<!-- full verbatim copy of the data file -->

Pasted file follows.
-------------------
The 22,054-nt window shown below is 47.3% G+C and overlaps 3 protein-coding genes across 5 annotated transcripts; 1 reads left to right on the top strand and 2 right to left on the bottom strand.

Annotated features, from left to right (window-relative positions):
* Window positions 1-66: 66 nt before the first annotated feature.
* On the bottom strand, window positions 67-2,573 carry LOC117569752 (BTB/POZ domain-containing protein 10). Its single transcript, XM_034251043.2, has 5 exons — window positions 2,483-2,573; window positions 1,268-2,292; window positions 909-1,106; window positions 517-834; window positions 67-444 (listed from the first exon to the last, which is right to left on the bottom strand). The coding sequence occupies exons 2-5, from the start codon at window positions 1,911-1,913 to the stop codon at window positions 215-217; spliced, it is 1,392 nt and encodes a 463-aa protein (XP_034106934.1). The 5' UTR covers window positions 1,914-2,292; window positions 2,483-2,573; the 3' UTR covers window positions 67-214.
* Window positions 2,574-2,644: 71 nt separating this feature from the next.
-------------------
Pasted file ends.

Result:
The 22,054-nt window shown below is 47.3% G+C and overlaps 3 protein-coding genes across 5 annotated transcripts; 1 reads left to right on the top strand and 2 right to left on the bottom strand.

Annotated features, from left to right (window-relative positions):
* Window positions 1-66: 66 nt before the first annotated feature.
* On the bottom strand, window positions 67-2,573 carry LOC117569752 (BTB/POZ domain-containing protein 10). Its single transcript, XM_034251043.2, has 5 exons — window positions 2,483-2,573; window positions 1,268-2,292; window positions 909-1,106; window positions 517-834; window positions 67-444 (listed from the first exon to the last, which is right to left on the bottom strand). The coding sequence occupies exons 2-5, from the start codon at window positions 1,911-1,913 to the stop codon at window positions 215-217; spliced, it is 1,392 nt and encodes a 463-aa protein (XP_034106934.1). The 5' UTR covers window positions 1,914-2,292; window positions 2,483-2,573; the 3' UTR covers window positions 67-214.
* Window positions 2,574-2,644: 71 nt separating this feature from the next.